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Roaming Like Oprah, Elizabeth Dole Stresses Husband’s Human Side

August 15, 1996

SAN DIEGO (AP) _ Without text or electronic prompter, Elizabeth Dole walked among the delegates to the Republican National Convention on Wednesday night to talk about her husband’s human side and interview some of his friends, Oprah-style.

But the carefully choreographed event didn’t come off quite as well as planned: Mrs. Dole had to resort to a hand-held microphone after her clip-on lapel mike malfunctioned, leaving many delegates shushing for quiet.

``I am going to be speaking to friends and I’m going to be speaking about the man I love. It’s just a lot more comfortable for me to do this down here with you,″ she said as she descended the podium steps.

During Mrs. Dole’s appearance, her beaming husband watched her from his hotel room on the large TV screens in the hall. She turned around and waved at him, and he grinned back.

Mrs. Dole, a polished speaker who commands $20,000 for paid appearances, was the feature attraction for Wednesday night’s session. She got a 20-minute prime time slot, by far the longest of the night.

It was an extraordinary commitment by the Republican presidential candidate’s campaign to Mrs. Dole, one that underscored her popularity and the belief that she could pull it off.

The wives of presidential nominees don’t always address national conventions; Barbara Bush spoke to the assembled GOP in 1992, but Hillary Rodham Clinton didn’t address the Democrats.

Mrs. Dole, dressed in a pale orange suit, wore a wireless microphone and moved away from the podium, an unusual performance akin to that of a talk show host.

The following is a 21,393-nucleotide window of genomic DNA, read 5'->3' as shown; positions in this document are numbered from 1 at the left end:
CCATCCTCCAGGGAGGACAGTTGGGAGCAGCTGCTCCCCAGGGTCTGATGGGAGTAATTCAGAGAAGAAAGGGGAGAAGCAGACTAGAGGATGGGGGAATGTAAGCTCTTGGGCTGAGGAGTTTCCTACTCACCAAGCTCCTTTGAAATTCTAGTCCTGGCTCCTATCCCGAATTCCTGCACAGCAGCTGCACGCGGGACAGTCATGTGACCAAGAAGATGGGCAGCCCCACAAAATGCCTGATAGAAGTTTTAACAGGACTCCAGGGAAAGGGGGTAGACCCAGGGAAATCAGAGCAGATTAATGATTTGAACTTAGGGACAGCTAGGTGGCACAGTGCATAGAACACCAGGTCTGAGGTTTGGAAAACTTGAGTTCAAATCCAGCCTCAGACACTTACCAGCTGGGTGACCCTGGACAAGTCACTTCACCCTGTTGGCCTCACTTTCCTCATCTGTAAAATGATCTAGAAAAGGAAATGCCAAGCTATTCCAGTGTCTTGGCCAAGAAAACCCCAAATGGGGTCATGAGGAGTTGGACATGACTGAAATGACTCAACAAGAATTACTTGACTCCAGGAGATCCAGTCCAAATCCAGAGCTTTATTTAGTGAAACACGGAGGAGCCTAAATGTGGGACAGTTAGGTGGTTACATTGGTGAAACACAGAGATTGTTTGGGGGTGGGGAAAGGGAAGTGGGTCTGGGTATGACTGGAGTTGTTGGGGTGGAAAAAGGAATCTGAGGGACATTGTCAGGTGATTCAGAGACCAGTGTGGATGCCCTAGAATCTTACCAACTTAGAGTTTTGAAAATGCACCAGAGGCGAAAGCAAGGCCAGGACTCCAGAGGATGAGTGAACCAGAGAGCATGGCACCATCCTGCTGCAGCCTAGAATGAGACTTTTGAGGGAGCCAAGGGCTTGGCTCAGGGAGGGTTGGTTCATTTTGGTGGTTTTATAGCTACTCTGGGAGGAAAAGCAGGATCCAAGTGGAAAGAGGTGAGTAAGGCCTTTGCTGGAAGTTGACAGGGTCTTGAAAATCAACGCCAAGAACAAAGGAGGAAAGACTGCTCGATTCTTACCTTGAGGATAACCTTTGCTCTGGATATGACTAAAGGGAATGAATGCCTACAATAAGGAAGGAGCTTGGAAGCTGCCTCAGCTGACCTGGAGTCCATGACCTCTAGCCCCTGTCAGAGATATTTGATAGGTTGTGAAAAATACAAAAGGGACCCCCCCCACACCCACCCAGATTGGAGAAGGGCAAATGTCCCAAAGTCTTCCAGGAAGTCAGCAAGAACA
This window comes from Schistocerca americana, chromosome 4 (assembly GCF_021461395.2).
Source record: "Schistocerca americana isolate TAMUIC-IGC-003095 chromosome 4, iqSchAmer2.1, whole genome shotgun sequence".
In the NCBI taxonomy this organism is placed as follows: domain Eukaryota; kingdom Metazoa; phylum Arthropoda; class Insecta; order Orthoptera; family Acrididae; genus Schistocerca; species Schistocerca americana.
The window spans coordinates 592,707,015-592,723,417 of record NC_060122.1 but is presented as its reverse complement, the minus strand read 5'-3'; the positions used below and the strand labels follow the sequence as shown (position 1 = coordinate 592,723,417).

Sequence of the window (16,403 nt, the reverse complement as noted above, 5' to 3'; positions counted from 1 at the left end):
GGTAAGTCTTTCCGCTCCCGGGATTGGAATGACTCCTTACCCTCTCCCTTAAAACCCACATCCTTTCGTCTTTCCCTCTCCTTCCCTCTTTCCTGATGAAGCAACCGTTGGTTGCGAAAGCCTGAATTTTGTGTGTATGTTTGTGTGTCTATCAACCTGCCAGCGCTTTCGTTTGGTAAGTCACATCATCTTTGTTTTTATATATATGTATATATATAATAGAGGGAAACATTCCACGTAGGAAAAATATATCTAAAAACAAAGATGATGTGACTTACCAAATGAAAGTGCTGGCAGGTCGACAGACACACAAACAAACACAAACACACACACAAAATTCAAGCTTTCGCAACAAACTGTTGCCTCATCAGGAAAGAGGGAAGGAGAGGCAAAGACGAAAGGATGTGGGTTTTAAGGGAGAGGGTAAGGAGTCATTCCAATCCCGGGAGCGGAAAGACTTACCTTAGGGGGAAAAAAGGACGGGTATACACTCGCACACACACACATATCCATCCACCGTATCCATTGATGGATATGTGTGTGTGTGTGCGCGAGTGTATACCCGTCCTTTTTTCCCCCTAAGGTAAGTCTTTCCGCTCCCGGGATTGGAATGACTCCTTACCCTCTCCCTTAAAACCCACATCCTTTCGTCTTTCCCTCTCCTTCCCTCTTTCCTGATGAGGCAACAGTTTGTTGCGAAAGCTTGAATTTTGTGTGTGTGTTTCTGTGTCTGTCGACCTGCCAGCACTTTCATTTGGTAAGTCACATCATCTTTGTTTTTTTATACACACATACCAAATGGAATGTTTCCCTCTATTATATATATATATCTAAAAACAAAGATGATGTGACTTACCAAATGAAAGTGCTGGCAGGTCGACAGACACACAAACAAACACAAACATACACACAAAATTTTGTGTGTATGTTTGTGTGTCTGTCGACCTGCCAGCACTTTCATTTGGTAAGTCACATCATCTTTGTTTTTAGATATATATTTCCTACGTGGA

She was to introduce people who represent key moments in Dole’s life, including Alice Kelikian, the widow of the surgeon who operated on her husband’s right shoulder after it was shattered by enemy fire during World War II.

The others were Pat Lynch, a nurse who helped Dole recover at a hospital in Michigan; Tim Steininger, a Kansan who uses a wheelchair and who inspired Dole to launch a foundation for the disabled; and Trudy Parker, a Capitol police officer whom saw Dole daily in the Senate.

Although the talk was billed as spontaneous, the four were selected well in advance and were brought to the convention hall earlier in the day to prepare for their evening roles. Mrs. Dole had rehearsed her talk.

California Gov. Pete Wilson, initially denied a convention speaking slot because of his vocal support for abortion rights, was chosen to introduce Mrs. Dole after Dole personally called Paul Manafort, the convention manager, and insisted that Wilson be given a role.

In her own personal memoir of Dole, daughter Robin Dole recalled for the delegates how her father taught her to ride a bike and drive, how he chaperoned her on dates and to a Beatles concert and how she learned trust, confidence and strength from him.

``I wish every child could grow up as I did, with a father she knew would love her without condition, keep her safe from harm, glory in her independence and drive deep in her soul an unshakable understanding of right and wrong,″ said Robin Dole, the 41-year-old daughter of Dole and his first wife, Phyllis.

Several family pictures of a young Robin with her doting father were shown on large screens while she spoke. The final photo, showing them cheek to cheek, was taken recently.

``I want with all my heart for him to be president. But that will not elevate him in my eyes,″ she said. ``He could stand no taller than he does now.″

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